From the Hippocratics to the genetic engineers of today,

the practitioners of medicine have been discovering,

amending and refining both their science and their art,

Here are some of history’s great contributors.

                  (It will take a book, a big book, to make up a list

                   like this for the next 2,397 years with everything

                   that’s on the medical horizon.)

circa 400 B.C.

Greek physician Hippocrates

founds a tradition of medicine

emphassing clinical observation

and ethics. Doctor, worldwide,

still take the Hippocratic Oath,

which embodies that tradition.

circa A.D. 170

Galen, a Greek physician in the

Roman Empire, uses pulse taking

as a diagnostic aid; his studies in

physiology and anatomy remain

widely influential until the 1500s


Roger Bacon, a British scientist

and philosopher, published a

treatise on how sight can be im-

proved by using eyeglasses, which

are already being worn in China

and Europe.


British physician William

Harvey publishes On the move-

ment of the Heart and Blood in

Animals, an accurate explain-

ation of how blood circulates in

the body.


British doctor Edward Jenner

administers the first effective

vaccination against smallpox;

within 30 years, his treatment

is practiced throughout the



U.S. dentist William Morton gives

the first demonstration of the

effective use of ether as an anesthetic;

the operation----for the removal of a

neck tumor—lasts 25 minutes.


British philanthropist Florence

Nightingale tends the wounded

during the Crimean War, apply-

ing revolutionary nursing practices;

she later established a model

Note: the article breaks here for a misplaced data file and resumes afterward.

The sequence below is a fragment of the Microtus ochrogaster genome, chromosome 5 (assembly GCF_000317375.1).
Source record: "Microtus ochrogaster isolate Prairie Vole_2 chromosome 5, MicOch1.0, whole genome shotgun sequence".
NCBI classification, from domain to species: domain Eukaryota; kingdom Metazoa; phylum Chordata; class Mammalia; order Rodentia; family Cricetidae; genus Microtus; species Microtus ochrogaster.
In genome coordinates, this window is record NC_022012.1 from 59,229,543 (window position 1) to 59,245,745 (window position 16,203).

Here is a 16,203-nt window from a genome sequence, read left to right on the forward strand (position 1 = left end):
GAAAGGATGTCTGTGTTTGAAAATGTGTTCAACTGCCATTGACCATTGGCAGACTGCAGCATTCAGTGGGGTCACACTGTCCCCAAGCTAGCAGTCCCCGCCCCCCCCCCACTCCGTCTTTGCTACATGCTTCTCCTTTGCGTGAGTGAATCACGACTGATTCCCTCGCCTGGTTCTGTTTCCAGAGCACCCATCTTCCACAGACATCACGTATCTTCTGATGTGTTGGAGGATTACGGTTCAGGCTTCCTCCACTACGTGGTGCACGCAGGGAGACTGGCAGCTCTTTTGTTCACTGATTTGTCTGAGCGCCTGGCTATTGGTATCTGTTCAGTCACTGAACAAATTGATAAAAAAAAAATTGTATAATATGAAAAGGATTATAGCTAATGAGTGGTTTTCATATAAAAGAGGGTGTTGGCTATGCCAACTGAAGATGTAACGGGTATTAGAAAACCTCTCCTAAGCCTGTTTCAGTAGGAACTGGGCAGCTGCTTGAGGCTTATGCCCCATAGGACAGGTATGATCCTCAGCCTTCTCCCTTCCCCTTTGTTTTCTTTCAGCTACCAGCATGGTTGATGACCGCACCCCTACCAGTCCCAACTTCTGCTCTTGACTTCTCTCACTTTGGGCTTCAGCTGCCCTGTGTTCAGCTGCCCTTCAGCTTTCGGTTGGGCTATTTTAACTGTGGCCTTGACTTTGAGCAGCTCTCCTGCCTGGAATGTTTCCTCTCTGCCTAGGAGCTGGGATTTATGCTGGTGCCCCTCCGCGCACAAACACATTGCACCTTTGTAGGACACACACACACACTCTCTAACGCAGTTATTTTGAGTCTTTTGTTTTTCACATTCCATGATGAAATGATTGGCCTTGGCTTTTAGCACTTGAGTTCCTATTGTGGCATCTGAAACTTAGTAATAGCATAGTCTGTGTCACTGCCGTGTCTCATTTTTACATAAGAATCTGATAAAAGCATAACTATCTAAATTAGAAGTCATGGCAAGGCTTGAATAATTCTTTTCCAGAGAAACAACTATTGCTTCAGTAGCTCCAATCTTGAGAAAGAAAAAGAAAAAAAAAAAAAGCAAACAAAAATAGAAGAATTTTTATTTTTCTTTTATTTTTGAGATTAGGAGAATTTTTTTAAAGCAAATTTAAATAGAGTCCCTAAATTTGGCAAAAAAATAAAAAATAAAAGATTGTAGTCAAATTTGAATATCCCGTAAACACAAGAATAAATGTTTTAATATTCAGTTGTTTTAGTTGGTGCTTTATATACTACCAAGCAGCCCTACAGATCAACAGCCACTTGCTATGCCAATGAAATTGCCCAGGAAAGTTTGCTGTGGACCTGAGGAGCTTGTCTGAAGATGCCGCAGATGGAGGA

school of nursing.


German pathologist Rudolf

Virchow publishes Cellular

Pathology, in which he does

elaborate on his discovery

that disease----and even life

itself—occurs at a cellular



French chemist and micro-

biologist Louis Pasteur publishes

his findings on how germs cause

disease, which he later uses to

develop the pasteurization process


Austrian botanist and monk

Gregor Mendel proposes basic

laws of heredity in Experiments

with Plant Hybrids, a statistical

analysis of his crossbreeding

work on pea plants


British surgeon Joseph Lister

reports his findings on how

potentially deadly infections

can be prevented by antiseptic

operating procedures and the

treatment of wounds.


German physicists Wilhelm

Roentgen discovers invisible

electromagnetic rays, which

he calls X-rays; they are used

to diagnostic images of the

structures within the body.


Felix Hoffman, a German

chemist, synthesizes a form

of acetylsalicylic acid that

enables mass production of

aspirin; it becomes the best-

selling drug for pain and in-



Austrian pathologist and

immunologist Karl Landsteiner

discovers the major blood

groups, A, B, and O, and works

out a blood-typing system that

allows safe transfusions.


German bacteriologist Paul

Ehrlich develops a cure for

syphilis by administering a

form of arsenic; the procedure

establishes modern chemotherapy

—the use of selectively toxic

drugs to treat disease


Canadian surgeon Fredrick

Banting and colleagues do

isolate insulin from the pancreas;

within a very few years, it is

commercially produced for the

insulin-deficient diabetics.


British bacteriologist Alexander

Fleming identifies the bacteria-

killing properties of penicillin,

the first safe, successful antibiotic;

in the 1940s, it is refined and widely

used to cure infectious diseases.


Greek-American pathologist

George Papanicolaou develops

the Pap smear test, making it

possible to detect cancer in the

female reproductive tract in its

early stages for the first time.


U. S. Surgeon Charles Drew

describes the long-term storage

properties of blood plasmas,

which often can be used in

place of whole blood to transfuse

wounded or burned patients.


Dutch physician William Kolff

develops the first artificial dialysis

machine to perform the kidneys’

blood-cleansing functions; it is

often used before or after a kidney



American biochemist and geneticist

James Watson and British biophysicist

Francis Crick decipher the structure of

DNA, the molecule that carries the

genetic code.


U. S. Biologist Gregory Pincus

reports on the first successful

trials of a birth-control pill,

which he developed at the urging

of social activist Margaret Sanger.


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